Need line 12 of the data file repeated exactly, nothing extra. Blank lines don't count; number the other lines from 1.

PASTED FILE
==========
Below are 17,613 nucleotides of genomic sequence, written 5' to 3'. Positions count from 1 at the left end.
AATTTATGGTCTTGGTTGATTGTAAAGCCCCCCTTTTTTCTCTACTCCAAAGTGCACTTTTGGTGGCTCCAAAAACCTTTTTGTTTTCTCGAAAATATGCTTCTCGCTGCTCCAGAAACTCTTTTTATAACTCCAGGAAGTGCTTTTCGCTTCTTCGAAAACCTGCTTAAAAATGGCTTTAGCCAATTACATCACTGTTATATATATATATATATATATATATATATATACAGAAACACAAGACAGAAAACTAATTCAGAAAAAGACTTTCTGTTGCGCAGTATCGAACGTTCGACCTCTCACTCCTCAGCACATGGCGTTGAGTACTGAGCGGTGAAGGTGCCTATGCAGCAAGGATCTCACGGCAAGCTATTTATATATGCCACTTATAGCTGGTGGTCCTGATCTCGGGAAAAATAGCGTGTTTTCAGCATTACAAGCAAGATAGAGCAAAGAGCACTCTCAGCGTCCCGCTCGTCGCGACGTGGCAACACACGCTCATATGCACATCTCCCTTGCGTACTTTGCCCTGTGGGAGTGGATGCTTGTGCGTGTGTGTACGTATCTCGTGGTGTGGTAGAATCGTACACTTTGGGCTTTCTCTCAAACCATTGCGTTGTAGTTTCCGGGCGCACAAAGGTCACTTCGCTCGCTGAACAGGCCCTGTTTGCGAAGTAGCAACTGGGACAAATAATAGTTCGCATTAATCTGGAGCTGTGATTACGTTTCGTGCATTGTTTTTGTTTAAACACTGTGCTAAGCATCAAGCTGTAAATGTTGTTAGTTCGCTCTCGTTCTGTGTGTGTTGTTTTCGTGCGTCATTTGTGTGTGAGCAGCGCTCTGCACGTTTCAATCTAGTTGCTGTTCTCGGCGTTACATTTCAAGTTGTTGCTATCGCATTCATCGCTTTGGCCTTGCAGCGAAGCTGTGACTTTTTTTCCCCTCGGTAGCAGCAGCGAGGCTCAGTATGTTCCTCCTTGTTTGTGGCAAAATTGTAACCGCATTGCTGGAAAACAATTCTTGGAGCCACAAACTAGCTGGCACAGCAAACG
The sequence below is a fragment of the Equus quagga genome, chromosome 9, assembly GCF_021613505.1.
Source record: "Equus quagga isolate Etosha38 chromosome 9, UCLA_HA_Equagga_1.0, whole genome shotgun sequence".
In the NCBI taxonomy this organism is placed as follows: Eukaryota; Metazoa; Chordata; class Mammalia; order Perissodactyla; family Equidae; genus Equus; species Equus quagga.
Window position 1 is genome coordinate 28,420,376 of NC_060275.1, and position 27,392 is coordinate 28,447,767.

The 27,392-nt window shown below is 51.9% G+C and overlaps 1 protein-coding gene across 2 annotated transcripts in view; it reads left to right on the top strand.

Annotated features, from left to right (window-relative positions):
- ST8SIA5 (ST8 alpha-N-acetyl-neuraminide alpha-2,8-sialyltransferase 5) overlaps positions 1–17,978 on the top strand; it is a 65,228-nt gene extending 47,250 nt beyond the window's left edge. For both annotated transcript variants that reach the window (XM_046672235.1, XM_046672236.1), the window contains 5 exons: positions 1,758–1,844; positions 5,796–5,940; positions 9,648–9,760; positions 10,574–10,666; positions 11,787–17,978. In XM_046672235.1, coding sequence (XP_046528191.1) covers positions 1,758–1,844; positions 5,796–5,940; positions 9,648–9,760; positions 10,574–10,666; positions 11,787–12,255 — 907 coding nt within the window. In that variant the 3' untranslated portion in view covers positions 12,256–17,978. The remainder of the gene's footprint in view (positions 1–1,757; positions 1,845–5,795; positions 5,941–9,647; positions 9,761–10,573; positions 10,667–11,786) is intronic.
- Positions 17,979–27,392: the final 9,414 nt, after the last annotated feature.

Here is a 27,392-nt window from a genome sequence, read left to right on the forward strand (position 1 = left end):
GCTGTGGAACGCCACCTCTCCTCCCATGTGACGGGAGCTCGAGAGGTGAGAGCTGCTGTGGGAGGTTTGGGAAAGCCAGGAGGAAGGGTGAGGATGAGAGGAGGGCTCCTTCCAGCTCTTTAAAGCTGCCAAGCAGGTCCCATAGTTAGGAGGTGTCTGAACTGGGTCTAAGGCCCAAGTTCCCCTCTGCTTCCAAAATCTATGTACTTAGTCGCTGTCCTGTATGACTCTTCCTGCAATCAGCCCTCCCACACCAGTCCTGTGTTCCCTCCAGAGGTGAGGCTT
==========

GCTGTGGAACGCCACCTCTCCTCCCATGTGACGGGAGCTCGAGAGGTGAGAGCTGCTGTGGGAGGTTTGGGAAAGCCAGGAGGAAGGGTGAGGATGAGAGGAGGGCTCCTTCCAGCTCTTTAAAGCTGCCAAGCAGGTCCCATAGTTAGGAGGTGTCTGAACTGGGTCTAAGGCCCAAGTTCCCCTCTGCTTCCAAAATCTATGTACTTAGTCGCTGTCCTGTATGACTCTTCCTGCAATCAGCCCTCCCACACCAGTCCTGTGTTCCCTCCAGAGGTGAGGCTT